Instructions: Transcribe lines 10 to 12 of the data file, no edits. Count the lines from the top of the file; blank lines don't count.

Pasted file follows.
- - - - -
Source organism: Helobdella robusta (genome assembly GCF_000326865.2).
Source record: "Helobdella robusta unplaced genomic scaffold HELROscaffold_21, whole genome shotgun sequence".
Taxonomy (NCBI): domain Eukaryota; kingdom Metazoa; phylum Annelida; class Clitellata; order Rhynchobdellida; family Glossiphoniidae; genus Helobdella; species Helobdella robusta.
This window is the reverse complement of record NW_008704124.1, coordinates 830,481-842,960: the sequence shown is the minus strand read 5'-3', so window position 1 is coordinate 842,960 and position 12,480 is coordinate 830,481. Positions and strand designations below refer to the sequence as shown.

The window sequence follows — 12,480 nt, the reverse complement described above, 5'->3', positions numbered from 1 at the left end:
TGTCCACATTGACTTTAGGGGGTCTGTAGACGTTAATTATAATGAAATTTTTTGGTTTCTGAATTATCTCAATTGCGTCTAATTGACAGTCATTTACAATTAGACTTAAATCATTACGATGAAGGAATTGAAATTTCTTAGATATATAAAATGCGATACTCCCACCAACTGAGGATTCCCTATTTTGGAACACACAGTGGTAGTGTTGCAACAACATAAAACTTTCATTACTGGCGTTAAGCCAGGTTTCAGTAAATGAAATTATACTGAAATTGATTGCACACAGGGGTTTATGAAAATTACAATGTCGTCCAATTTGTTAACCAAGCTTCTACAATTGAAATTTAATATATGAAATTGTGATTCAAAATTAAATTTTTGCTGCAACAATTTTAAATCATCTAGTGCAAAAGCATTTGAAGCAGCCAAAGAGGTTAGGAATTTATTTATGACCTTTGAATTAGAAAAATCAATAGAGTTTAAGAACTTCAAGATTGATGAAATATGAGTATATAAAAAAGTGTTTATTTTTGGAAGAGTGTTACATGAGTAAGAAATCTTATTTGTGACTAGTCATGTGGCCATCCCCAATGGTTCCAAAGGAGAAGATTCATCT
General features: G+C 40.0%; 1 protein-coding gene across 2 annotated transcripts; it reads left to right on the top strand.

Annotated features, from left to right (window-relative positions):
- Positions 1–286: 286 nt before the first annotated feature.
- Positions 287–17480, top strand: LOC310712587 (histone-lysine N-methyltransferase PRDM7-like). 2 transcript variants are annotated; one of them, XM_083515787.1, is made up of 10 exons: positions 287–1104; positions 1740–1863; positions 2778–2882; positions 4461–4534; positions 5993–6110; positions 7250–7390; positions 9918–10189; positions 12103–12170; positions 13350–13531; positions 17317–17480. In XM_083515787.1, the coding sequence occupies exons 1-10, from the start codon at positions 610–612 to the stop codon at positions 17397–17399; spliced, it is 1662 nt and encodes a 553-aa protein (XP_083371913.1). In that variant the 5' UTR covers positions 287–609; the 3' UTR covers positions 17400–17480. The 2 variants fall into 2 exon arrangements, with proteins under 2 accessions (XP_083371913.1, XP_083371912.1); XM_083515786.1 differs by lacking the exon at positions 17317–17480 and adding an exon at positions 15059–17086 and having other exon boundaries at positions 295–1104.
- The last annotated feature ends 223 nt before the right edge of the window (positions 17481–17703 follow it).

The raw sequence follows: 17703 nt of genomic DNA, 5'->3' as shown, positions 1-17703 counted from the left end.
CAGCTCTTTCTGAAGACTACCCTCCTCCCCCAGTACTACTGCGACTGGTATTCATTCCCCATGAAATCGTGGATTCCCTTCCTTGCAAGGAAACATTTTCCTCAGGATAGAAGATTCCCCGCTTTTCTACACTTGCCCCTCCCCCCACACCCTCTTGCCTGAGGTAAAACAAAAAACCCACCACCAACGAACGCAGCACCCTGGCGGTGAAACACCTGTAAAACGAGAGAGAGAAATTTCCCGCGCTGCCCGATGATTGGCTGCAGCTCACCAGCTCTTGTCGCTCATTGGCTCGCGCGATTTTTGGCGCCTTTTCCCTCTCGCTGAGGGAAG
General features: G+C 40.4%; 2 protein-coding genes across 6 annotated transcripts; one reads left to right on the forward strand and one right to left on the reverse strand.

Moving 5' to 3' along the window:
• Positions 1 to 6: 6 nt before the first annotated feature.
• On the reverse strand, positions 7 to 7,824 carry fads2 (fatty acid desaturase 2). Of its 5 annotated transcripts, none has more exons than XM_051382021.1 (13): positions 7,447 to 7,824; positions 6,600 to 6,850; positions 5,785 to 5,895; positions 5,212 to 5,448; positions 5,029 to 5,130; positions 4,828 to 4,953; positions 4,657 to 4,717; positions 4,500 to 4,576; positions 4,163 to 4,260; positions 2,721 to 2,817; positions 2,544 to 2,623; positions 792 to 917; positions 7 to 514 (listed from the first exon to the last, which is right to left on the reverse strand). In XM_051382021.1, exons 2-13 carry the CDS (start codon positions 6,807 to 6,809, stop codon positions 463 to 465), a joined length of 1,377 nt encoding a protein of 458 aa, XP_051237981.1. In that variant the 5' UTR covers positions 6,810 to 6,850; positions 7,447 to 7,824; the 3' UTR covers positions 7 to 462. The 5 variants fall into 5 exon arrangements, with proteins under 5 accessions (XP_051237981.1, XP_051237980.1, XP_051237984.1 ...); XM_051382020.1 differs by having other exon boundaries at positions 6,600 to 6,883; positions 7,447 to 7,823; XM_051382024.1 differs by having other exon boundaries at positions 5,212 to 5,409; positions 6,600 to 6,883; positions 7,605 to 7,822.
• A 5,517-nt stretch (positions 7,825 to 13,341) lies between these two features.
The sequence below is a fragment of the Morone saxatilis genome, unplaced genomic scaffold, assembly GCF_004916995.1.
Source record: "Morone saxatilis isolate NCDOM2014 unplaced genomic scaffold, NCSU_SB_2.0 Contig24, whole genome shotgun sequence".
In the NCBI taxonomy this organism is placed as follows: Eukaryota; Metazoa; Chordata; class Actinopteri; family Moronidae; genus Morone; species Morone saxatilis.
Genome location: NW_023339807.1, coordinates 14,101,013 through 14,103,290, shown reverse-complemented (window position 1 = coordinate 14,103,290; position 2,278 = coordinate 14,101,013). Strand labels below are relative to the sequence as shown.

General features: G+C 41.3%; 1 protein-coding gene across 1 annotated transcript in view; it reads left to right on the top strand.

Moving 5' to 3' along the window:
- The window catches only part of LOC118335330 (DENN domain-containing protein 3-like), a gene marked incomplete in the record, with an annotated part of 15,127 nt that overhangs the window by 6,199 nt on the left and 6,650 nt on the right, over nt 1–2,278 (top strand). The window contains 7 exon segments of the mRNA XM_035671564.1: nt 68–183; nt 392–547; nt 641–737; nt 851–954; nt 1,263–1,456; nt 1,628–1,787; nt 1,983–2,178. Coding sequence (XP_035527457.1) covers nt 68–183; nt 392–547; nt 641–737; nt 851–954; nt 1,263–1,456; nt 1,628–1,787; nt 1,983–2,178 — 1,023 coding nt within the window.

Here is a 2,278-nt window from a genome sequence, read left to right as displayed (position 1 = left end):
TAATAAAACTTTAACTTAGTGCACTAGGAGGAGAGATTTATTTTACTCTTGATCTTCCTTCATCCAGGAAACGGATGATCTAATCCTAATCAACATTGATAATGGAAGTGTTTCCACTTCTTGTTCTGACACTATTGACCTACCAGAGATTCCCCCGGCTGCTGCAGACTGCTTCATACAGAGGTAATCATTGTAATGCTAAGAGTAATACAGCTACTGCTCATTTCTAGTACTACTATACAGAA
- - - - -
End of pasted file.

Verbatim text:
- Positions 287–17480, top strand: LOC310712587 (histone-lysine N-methyltransferase PRDM7-like). 2 transcript variants are annotated; one of them, XM_083515787.1, is made up of 10 exons: positions 287–1104; positions 1740–1863; positions 2778–2882; positions 4461–4534; positions 5993–6110; positions 7250–7390; positions 9918–10189; positions 12103–12170; positions 13350–13531; positions 17317–17480. In XM_083515787.1, the coding sequence occupies exons 1-10, from the start codon at positions 610–612 to the stop codon at positions 17397–17399; spliced, it is 1662 nt and encodes a 553-aa protein (XP_083371913.1). In that variant the 5' UTR covers positions 287–609; the 3' UTR covers positions 17400–17480. The 2 variants fall into 2 exon arrangements, with proteins under 2 accessions (XP_083371913.1, XP_083371912.1); XM_083515786.1 differs by lacking the exon at positions 17317–17480 and adding an exon at positions 15059–17086 and having other exon boundaries at positions 295–1104.
- The last annotated feature ends 223 nt before the right edge of the window (positions 17481–17703 follow it).

The raw sequence follows: 17703 nt of genomic DNA, 5'->3' as shown, positions 1-17703 counted from the left end.